Daily Kos has recently featured an article that explains the water situation in no particularly flattering terms. Now it is possible for inquiring minds to understand just what has happened.
Point 1 – The city of Flint, Michigan did indeed have its own water treatment plant using the Flint River up until 1960. Apparently, city authorities started buying water from Detroit some 53 years ago, most likely a result of the way the auto industries were polluting the Flint River. A September 2011 report informed the city fathers (or the emergency manager) that the old water treatment plant would require at least $60 million dollars in upgrades before it was put back on line. This water treatment system apparently had included an emergency storage tank. Naturally, since the government and its spending are proverbially part of the problem, the authorities decided not to spend any money on the aging water treatment plant at that time. Nor was anybody concerned that the city pipes through which the water ran were made of lead. (The Detroit Water System includes an anti-corrosive in its treated water.) No one considered an earlier April 2011 report that partially treated raw sewage, or even raw sewage, was making its way into the Flint River.
Point 2 – The next plan presented by the emergency manager was to switch the new Karegnondi Water System, which was still being built. In 2013, state treasury and environmental officials helpfully pointed out this switch would not actually save the city money. – Remember, the first rule of government since Reagan’s time has been that governments do not spend money on areas where they govern. Emergency Manager Ed Kurtz decided to switch the water system to the Flint River and the 53-year-old water plant.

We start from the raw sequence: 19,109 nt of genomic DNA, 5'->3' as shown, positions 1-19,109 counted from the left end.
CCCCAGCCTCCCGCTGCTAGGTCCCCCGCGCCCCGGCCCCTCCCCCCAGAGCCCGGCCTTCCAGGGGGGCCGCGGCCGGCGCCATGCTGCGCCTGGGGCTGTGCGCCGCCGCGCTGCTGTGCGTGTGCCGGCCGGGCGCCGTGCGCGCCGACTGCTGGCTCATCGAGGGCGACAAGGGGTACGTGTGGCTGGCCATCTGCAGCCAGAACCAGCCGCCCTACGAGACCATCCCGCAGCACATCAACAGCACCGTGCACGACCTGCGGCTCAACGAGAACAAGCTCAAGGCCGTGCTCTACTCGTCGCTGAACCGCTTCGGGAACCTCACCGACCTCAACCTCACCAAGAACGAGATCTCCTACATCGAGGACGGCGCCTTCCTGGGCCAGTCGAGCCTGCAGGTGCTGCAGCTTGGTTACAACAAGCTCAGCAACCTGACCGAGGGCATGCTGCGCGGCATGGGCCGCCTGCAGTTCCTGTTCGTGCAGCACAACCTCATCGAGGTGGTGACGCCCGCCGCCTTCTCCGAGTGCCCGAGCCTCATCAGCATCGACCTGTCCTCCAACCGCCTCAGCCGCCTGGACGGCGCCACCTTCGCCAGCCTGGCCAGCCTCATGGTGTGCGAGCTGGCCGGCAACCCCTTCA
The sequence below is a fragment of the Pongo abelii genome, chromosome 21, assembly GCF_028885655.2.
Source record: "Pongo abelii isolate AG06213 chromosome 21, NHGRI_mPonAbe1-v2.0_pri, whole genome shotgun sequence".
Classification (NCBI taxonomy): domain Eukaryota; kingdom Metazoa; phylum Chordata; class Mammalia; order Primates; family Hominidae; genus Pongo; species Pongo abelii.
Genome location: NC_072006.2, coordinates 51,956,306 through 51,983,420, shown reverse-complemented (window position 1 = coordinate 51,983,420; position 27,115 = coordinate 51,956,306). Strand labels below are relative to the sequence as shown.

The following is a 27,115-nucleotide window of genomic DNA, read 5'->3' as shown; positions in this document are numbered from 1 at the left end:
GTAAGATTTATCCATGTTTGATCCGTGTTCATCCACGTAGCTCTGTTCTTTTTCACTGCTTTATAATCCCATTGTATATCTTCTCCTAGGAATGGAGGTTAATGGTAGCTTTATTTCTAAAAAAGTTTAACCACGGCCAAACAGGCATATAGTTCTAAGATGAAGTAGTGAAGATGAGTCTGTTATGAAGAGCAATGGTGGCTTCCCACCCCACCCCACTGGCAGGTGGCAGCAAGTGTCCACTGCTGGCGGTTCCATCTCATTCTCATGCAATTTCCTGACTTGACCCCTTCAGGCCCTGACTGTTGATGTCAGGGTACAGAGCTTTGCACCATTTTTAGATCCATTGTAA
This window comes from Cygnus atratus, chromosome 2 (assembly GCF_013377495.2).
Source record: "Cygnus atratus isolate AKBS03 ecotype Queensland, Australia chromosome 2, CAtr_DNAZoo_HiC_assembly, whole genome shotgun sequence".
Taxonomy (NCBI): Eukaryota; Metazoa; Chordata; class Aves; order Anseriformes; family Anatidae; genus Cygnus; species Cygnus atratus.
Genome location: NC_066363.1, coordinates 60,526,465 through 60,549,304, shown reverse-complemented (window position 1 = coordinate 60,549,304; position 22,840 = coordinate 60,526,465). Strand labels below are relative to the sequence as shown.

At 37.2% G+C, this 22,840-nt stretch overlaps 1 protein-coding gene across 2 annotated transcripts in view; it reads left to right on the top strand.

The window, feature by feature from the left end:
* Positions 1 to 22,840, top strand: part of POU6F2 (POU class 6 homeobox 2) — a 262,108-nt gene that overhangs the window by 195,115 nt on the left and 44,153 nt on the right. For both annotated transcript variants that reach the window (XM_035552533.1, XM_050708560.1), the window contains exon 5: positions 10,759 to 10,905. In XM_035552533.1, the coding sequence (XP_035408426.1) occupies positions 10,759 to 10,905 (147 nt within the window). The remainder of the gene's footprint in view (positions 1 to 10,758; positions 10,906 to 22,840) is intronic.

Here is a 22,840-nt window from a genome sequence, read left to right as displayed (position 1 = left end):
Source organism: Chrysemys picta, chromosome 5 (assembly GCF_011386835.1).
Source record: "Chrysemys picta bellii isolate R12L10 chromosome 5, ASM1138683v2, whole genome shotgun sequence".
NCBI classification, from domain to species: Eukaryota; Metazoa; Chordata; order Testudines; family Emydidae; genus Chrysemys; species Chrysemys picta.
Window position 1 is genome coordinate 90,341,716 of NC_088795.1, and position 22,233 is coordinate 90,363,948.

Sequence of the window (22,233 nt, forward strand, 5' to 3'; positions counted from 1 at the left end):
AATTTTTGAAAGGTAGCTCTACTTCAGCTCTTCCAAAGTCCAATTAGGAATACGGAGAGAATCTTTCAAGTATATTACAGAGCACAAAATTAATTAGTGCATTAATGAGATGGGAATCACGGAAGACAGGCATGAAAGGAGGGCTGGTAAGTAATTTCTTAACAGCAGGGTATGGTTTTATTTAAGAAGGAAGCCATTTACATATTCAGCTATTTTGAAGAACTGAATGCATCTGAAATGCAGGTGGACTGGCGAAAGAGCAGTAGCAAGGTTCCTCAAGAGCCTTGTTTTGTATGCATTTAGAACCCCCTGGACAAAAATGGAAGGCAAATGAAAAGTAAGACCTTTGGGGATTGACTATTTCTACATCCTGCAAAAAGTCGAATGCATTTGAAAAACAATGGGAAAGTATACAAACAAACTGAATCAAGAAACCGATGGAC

Point 3 – In August of 2014, the Flint Water System violated the National Primary Drinking Water Regulations twice, then violated them again in September and December. Nobody official took much notice.
Point 4 – In September 2015, after the people of Flint had been drinking dark-colored, foul smelling water for two years, Flint pediatrician Mona Hanna-Attisha made the first official lead poisoning reports, using her own patients and their families as a data base. The Governor’s office promptly pooh-poohed the data and was busily engaged in blowing off the data. Michigan’s Department of Health and Human Services declared the spike in water-related illnesses was “seasonal and not related to the water supply.”
Yes, the federal Environmental Protection Agency undoubtedly ‘winked the eye’ at some of this, but the responsibility for citizen safety in Michigan rests squarely on the government of Michigan.